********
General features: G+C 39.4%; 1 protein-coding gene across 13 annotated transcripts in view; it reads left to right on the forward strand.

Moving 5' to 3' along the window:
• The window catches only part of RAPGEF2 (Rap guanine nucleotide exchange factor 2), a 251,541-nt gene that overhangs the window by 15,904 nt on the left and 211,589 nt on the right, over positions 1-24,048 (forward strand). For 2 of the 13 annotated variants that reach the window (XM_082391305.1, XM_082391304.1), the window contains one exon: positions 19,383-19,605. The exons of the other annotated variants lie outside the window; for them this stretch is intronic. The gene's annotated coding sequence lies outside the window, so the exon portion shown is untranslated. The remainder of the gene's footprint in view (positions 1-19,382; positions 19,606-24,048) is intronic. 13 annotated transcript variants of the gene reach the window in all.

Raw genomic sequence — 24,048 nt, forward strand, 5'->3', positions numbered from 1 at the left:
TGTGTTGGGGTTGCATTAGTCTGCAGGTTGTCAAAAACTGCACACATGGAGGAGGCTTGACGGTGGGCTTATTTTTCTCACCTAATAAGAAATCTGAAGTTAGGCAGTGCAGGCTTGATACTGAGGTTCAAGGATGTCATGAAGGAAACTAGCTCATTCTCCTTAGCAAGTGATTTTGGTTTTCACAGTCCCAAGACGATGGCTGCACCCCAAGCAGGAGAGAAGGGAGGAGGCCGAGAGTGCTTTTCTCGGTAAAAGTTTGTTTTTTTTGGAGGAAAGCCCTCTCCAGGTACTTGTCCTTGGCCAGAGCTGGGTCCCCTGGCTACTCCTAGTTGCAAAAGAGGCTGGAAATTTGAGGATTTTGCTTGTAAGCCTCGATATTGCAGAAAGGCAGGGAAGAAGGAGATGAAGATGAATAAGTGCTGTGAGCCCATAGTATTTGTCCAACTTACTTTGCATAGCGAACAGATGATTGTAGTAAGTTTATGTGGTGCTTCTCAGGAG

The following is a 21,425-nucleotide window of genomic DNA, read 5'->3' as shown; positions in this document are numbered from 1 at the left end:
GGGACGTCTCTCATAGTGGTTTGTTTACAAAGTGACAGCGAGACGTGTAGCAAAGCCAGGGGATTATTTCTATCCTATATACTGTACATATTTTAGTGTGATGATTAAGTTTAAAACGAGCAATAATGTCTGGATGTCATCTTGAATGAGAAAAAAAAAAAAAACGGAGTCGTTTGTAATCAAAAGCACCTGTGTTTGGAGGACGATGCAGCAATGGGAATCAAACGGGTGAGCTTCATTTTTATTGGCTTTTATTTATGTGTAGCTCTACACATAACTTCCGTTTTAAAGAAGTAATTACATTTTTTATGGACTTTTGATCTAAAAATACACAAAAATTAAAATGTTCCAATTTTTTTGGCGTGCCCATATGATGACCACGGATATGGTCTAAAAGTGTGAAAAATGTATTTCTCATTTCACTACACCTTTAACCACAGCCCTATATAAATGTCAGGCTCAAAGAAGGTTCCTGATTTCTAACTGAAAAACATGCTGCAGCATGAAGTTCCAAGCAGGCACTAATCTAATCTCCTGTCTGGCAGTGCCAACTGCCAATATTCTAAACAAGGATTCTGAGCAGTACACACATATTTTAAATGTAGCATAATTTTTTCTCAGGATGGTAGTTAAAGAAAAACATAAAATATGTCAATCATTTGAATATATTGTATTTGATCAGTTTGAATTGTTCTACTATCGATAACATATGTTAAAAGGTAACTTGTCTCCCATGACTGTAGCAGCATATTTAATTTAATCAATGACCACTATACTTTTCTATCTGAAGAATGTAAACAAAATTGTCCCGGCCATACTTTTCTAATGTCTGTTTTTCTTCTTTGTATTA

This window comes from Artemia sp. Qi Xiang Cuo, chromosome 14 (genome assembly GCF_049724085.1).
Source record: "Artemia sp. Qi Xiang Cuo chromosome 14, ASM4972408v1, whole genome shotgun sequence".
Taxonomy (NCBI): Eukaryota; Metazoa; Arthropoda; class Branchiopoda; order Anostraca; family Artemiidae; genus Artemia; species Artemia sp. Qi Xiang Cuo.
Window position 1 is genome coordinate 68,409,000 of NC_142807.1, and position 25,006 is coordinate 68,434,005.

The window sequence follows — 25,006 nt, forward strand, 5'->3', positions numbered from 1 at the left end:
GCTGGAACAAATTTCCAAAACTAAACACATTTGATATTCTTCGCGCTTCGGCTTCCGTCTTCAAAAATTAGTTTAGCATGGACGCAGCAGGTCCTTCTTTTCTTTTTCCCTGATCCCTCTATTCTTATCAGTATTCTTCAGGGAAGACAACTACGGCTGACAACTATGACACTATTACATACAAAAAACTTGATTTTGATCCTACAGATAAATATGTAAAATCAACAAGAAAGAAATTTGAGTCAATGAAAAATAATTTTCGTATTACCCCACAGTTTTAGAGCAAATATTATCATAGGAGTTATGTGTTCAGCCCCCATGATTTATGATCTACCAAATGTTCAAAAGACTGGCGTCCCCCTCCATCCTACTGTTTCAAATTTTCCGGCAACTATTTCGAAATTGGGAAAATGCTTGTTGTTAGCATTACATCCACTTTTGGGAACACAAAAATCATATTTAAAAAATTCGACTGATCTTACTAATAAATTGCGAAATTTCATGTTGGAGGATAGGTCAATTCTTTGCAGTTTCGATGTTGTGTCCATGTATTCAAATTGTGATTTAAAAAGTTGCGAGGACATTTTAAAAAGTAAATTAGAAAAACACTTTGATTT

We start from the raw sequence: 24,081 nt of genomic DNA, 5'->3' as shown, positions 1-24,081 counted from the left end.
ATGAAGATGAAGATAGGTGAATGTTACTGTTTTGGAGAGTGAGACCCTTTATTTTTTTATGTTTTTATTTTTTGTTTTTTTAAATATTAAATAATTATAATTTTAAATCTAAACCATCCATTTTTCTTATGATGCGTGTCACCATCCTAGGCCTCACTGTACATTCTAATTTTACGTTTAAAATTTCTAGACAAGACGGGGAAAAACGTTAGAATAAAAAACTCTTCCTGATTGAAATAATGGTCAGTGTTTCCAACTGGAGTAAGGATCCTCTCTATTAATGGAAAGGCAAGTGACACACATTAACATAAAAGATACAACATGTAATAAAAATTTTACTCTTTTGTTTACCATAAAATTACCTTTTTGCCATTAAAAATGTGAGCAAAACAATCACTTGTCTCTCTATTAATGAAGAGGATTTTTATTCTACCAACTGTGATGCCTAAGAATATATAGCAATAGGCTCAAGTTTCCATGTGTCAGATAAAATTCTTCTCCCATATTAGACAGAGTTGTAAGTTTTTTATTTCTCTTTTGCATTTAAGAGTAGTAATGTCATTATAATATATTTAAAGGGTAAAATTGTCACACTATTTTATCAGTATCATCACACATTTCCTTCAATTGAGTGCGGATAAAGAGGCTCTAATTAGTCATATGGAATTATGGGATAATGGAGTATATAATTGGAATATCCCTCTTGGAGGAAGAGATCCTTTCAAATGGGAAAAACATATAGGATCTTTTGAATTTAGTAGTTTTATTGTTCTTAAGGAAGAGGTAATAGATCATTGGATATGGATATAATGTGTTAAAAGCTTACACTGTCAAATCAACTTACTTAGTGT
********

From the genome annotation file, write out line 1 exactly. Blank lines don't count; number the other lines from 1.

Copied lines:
General features: G+C 39.4%; 1 protein-coding gene across 13 annotated transcripts in view; it reads left to right on the forward strand.